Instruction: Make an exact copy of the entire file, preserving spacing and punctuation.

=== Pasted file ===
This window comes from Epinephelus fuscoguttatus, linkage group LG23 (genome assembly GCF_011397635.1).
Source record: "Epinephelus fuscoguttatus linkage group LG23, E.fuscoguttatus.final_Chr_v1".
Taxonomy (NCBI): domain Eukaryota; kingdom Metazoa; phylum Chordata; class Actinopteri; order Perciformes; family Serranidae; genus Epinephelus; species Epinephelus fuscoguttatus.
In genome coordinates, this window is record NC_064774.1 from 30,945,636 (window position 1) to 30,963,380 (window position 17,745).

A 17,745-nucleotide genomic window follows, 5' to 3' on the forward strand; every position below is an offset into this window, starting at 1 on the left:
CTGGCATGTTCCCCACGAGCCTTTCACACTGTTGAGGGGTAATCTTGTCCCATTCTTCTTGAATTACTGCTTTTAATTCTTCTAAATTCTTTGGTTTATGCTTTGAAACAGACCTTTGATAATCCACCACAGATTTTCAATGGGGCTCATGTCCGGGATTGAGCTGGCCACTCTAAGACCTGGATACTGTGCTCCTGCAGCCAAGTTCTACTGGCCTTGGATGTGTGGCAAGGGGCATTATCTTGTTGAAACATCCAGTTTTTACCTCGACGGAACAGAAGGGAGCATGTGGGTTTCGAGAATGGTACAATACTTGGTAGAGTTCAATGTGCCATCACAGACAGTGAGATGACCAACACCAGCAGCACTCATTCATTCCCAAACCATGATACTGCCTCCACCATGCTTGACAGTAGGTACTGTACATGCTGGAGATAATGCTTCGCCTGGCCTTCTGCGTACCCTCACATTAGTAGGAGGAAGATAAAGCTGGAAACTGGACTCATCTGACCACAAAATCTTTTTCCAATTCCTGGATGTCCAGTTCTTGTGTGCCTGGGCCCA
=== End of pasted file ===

This window comes from Epinephelus fuscoguttatus, linkage group LG23 (genome assembly GCF_011397635.1).
Source record: "Epinephelus fuscoguttatus linkage group LG23, E.fuscoguttatus.final_Chr_v1".
Taxonomy (NCBI): domain Eukaryota; kingdom Metazoa; phylum Chordata; class Actinopteri; order Perciformes; family Serranidae; genus Epinephelus; species Epinephelus fuscoguttatus.
In genome coordinates, this window is record NC_064774.1 from 30,945,636 (window position 1) to 30,963,380 (window position 17,745).

A 17,745-nucleotide genomic window follows, 5' to 3' on the forward strand; every position below is an offset into this window, starting at 1 on the left:
CTGGCATGTTCCCCACGAGCCTTTCACACTGTTGAGGGGTAATCTTGTCCCATTCTTCTTGAATTACTGCTTTTAATTCTTCTAAATTCTTTGGTTTATGCTTTGAAACAGACCTTTGATAATCCACCACAGATTTTCAATGGGGCTCATGTCCGGGATTGAGCTGGCCACTCTAAGACCTGGATACTGTGCTCCTGCAGCCAAGTTCTACTGGCCTTGGATGTGTGGCAAGGGGCATTATCTTGTTGAAACATCCAGTTTTTACCTCGACGGAACAGAAGGGAGCATGTGGGTTTCGAGAATGGTACAATACTTGGTAGAGTTCAATGTGCCATCACAGACAGTGAGATGACCAACACCAGCAGCACTCATTCATTCCCAAACCATGATACTGCCTCCACCATGCTTGACAGTAGGTACTGTACATGCTGGAGATAATGCTTCGCCTGGCCTTCTGCGTACCCTCACATTAGTAGGAGGAAGATAAAGCTGGAAACTGGACTCATCTGACCACAAAATCTTTTTCCAATTCCTGGATGTCCAGTTCTTGTGTGCCTGGGCCCA